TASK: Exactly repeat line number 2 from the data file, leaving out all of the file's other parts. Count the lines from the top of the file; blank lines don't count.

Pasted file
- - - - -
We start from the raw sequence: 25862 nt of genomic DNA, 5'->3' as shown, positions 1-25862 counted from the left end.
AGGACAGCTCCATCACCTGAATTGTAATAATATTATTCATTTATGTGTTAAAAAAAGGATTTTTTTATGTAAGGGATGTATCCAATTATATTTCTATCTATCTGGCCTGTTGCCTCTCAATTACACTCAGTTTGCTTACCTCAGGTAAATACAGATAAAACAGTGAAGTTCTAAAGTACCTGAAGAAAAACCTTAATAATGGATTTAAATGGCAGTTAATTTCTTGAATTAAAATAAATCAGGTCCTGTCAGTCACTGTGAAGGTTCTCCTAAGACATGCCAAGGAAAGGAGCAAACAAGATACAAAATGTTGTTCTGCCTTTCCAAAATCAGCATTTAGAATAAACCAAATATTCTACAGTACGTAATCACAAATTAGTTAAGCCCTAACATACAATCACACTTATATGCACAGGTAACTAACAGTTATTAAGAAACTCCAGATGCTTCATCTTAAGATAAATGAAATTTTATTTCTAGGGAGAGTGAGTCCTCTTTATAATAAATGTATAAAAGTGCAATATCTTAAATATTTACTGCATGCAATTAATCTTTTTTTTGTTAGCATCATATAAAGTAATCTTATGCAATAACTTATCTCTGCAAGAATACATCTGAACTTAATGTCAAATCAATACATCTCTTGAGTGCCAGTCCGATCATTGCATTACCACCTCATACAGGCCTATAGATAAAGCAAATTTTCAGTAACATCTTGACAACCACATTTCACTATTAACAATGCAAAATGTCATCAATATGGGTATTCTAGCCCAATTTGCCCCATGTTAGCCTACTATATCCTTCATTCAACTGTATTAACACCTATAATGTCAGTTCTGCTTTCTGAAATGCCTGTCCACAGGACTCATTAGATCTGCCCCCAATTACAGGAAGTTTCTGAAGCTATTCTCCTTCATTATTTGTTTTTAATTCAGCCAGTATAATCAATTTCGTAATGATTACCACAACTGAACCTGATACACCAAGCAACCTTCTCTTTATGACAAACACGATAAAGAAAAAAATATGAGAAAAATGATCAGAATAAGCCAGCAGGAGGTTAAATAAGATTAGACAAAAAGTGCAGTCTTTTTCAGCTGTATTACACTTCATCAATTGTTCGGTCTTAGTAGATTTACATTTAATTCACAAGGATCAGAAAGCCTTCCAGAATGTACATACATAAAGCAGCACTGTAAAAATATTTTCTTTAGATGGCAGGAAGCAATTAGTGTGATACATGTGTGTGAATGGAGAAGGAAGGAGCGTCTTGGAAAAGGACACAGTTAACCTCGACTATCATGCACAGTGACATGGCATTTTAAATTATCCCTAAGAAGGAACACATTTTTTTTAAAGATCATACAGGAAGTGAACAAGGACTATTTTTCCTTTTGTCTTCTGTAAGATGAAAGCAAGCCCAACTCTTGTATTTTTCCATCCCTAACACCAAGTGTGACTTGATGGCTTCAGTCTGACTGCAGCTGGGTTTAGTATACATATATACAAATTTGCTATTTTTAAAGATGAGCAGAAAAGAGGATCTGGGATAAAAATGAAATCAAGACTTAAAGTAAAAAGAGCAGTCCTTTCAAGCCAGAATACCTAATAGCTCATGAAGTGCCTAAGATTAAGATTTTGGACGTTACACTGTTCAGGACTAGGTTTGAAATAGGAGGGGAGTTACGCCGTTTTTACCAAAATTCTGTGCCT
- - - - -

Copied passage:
AGGACAGCTCCATCACCTGAATTGTAATAATATTATTCATTTATGTGTTAAAAAAAGGATTTTTTTATGTAAGGGATGTATCCAATTATATTTCTATCTATCTGGCCTGTTGCCTCTCAATTACACTCAGTTTGCTTACCTCAGGTAAATACAGATAAAACAGTGAAGTTCTAAAGTACCTGAAGAAAAACCTTAATAATGGATTTAAATGGCAGTTAATTTCTTGAATTAAAATAAATCAGGTCCTGTCAGTCACTGTGAAGGTTCTCCTAAGACATGCCAAGGAAAGGAGCAAACAAGATACAAAATGTTGTTCTGCCTTTCCAAAATCAGCATTTAGAATAAACCAAATATTCTACAGTACGTAATCACAAATTAGTTAAGCCCTAACATACAATCACACTTATATGCACAGGTAACTAACAGTTATTAAGAAACTCCAGATGCTTCATCTTAAGATAAATGAAATTTTATTTCTAGGGAGAGTGAGTCCTCTTTATAATAAATGTATAAAAGTGCAATATCTTAAATATTTACTGCATGCAATTAATCTTTTTTTTGTTAGCATCATATAAAGTAATCTTATGCAATAACTTATCTCTGCAAGAATACATCTGAACTTAATGTCAAATCAATACATCTCTTGAGTGCCAGTCCGATCATTGCATTACCACCTCATACAGGCCTATAGATAAAGCAAATTTTCAGTAACATCTTGACAACCACATTTCACTATTAACAATGCAAAATGTCATCAATATGGGTATTCTAGCCCAATTTGCCCCATGTTAGCCTACTATATCCTTCATTCAACTGTATTAACACCTATAATGTCAGTTCTGCTTTCTGAAATGCCTGTCCACAGGACTCATTAGATCTGCCCCCAATTACAGGAAGTTTCTGAAGCTATTCTCCTTCATTATTTGTTTTTAATTCAGCCAGTATAATCAATTTCGTAATGATTACCACAACTGAACCTGATACACCAAGCAACCTTCTCTTTATGACAAACACGATAAAGAAAAAAATATGAGAAAAATGATCAGAATAAGCCAGCAGGAGGTTAAATAAGATTAGACAAAAAGTGCAGTCTTTTTCAGCTGTATTACACTTCATCAATTGTTCGGTCTTAGTAGATTTACATTTAATTCACAAGGATCAGAAAGCCTTCCAGAATGTACATACATAAAGCAGCACTGTAAAAATATTTTCTTTAGATGGCAGGAAGCAATTAGTGTGATACATGTGTGTGAATGGAGAAGGAAGGAGCGTCTTGGAAAAGGACACAGTTAACCTCGACTATCATGCACAGTGACATGGCATTTTAAATTATCCCTAAGAAGGAACACATTTTTTTTAAAGATCATACAGGAAGTGAACAAGGACTATTTTTCCTTTTGTCTTCTGTAAGATGAAAGCAAGCCCAACTCTTGTATTTTTCCATCCCTAACACCAAGTGTGACTTGATGGCTTCAGTCTGACTGCAGCTGGGTTTAGTATACATATATACAAATTTGCTATTTTTAAAGATGAGCAGAAAAGAGGATCTGGGATAAAAATGAAATCAAGACTTAAAGTAAAAAGAGCAGTCCTTTCAAGCCAGAATACCTAATAGCTCATGAAGTGCCTAAGATTAAGATTTTGGACGTTACACTGTTCAGGACTAGGTTTGAAATAGGAGGGGAGTTACGCCGTTTTTACCAAAATTCTGTGCCT